This Thanksgiving, Share Wishes To Honor Loved Ones

Posted by Rachael Telleen, Community Outreach Programs Director

This Thanksgiving, Share Wishes To Honor Loved Ones

Thanksgiving is a wonderful time to gather with friends and family, and reflect on why we are grateful. The holiday is also a time to remember loved ones who are no longer with us. This year let’s honor those we have lost by doing something special.

As you join your family and friends around the table this year, share what brings meaning and joy to your life. Allowing your family to understand what quality of life looks like for you could help them in the future if they are asked to make medical decisions on your behalf. If we don’t have these conversations, our families may be forced to make difficult decisions without having any guidance from us.

Think back to your loved ones who are no longer with you. Did you know their wishes? Was your family faced with difficult decisions that could have been avoided if conversations had taken place?

Having these conversations can also create wonderful opportunities to connect on a deeper level. It doesn’t have to be a sad or depressing conversation; focus on the aspects that make your life meaningful. Everyone, regardless of their age, can participate. You may be surprised to hear some of the responses.

Having this conversation is the first important step in the process of creating an advance directive. However, it is also necessary to document your wishes in a document such as a Five Wishes or Illinois Health Care Power of Attorney. The form requires you to select one person who would be your “health agent”, the person you identify to make your health care decisions if you are unable to speak for yourself. It’s also a good idea to identify successors, in case your health agent is unavailable. Identifying who would be the best person for this role is one of the most important aspects of this process. When thinking of this ask yourself:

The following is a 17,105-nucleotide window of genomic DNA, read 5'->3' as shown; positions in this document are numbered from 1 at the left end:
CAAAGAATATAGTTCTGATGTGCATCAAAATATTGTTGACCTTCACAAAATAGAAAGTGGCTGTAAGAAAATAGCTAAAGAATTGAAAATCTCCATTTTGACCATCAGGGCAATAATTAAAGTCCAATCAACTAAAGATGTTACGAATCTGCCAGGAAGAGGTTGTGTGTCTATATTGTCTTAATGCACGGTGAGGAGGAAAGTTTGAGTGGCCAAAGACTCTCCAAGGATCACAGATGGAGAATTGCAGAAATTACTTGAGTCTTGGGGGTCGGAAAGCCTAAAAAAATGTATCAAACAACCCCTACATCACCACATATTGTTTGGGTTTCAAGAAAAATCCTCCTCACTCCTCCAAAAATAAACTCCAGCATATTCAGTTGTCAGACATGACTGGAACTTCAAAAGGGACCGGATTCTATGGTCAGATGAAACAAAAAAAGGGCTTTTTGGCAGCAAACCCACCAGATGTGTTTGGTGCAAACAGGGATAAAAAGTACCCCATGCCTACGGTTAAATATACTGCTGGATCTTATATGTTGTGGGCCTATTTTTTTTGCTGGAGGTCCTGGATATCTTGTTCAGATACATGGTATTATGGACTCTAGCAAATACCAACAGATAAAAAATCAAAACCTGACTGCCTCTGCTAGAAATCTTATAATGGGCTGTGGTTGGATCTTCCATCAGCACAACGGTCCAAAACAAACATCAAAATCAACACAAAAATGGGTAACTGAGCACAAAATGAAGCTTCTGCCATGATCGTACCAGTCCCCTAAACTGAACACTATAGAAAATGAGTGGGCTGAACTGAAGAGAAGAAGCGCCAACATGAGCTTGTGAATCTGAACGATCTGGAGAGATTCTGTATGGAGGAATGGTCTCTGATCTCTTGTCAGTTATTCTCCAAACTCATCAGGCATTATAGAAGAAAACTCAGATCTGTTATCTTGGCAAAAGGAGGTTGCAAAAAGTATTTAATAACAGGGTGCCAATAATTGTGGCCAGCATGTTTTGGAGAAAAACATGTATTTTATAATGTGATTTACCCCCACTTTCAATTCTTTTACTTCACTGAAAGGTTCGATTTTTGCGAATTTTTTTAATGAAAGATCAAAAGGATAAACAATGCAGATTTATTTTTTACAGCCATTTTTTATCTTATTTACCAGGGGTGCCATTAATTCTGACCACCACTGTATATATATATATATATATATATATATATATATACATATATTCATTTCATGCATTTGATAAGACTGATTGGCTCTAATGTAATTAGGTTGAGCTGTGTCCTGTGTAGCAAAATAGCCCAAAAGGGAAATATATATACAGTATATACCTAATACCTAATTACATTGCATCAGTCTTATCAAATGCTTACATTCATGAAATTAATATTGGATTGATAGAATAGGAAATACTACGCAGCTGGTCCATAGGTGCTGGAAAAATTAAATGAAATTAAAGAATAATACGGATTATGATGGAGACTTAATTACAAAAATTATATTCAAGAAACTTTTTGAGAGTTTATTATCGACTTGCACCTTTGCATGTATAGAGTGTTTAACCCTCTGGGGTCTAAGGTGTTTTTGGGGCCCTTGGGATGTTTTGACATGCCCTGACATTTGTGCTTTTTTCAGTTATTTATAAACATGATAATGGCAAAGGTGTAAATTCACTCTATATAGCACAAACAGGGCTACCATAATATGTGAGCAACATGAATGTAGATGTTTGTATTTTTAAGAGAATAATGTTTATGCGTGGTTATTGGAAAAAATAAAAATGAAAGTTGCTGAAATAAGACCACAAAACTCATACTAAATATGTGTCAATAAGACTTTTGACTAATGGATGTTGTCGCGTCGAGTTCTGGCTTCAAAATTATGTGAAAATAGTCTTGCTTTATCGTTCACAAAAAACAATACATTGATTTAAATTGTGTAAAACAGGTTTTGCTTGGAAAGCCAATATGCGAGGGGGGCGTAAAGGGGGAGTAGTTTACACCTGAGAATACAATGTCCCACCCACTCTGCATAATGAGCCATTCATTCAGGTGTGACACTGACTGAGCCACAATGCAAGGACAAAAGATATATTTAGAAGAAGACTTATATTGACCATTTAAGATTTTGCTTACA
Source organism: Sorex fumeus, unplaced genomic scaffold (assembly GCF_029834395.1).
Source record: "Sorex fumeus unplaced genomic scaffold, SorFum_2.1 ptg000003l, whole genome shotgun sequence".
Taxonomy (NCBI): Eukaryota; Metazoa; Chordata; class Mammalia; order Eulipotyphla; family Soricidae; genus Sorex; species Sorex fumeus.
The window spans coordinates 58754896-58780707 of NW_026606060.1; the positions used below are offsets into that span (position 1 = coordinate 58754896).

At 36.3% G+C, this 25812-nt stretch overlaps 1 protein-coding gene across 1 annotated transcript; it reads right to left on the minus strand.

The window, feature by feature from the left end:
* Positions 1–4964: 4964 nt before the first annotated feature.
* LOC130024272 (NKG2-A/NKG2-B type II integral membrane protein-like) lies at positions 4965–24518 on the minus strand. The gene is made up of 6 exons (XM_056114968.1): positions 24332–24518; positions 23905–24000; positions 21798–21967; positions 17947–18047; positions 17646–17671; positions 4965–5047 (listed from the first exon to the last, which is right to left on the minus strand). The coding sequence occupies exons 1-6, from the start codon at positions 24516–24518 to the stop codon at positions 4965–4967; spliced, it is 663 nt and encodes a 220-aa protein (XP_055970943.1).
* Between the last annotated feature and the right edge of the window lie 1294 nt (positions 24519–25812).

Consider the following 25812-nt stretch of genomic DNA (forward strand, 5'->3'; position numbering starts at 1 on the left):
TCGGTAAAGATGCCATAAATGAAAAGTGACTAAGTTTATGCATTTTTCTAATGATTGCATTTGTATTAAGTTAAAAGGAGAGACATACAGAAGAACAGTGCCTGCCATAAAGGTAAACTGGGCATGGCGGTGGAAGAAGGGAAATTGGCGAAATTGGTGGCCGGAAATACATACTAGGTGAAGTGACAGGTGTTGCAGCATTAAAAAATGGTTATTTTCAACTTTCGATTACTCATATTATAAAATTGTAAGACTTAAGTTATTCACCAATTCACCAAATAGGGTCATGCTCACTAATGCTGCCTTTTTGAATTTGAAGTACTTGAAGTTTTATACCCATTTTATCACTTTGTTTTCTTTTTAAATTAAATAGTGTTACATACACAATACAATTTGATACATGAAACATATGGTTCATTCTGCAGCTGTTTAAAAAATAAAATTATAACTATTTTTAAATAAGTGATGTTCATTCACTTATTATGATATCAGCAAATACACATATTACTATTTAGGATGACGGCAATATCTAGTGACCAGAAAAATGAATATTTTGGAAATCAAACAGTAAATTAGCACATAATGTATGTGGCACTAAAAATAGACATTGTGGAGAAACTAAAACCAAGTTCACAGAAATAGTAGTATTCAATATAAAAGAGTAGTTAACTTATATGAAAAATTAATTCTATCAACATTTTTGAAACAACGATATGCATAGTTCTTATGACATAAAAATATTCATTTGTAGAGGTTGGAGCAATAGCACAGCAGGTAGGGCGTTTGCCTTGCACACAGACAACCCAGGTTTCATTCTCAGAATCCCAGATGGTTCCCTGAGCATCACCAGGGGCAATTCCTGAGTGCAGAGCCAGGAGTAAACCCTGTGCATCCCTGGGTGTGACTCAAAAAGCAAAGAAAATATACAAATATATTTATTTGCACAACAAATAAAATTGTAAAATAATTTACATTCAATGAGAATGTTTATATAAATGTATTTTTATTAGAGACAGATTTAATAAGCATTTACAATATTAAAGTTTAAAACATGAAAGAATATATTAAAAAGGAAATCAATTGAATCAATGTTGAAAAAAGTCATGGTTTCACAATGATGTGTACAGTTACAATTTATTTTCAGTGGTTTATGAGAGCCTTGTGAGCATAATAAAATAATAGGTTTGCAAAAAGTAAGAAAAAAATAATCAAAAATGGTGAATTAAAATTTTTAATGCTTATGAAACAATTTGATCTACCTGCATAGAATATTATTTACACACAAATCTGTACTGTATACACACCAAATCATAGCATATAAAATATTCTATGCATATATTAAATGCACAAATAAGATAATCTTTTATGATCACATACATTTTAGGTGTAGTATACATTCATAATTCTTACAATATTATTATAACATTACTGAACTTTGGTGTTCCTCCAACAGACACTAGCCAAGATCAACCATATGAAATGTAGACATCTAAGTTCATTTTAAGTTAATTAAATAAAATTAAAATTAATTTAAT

· Does this person know me well?

· Would this person be willing to carry out my wishes, even if he or she may not agree with them?

· Would he/she be comfortable talking with and questioning physicians and health care providers?

· Would this person be able to fulfill my wishes, without becoming too upset?

Once you have completed your document about sharing your wishes if you are unable to speak for yourself, make sure you share it with your health agent, physician and family. It’s important that everyone understands your wishes so in a time of crisis, your health agent has the support of others.

So over the upcoming Thanksgiving holiday, let’s honor those who are no longer with us by having these important conversations with our loved ones. Let’s provide them with guidance, so they can feel confident knowing they are following our wishes.

November is also National Hospice and Palliative Care month. We encourage you to Know Your Options - the best time to make a decision is not in a time of crisis or when you’re faced with a serious illness. Palliative care offers comfort and support earlier in the course of an illness. Hospice offers high-quality, compassionate care when a cure is not possible. Together, hospice and palliative care help patients and families live each moment to the fullest.

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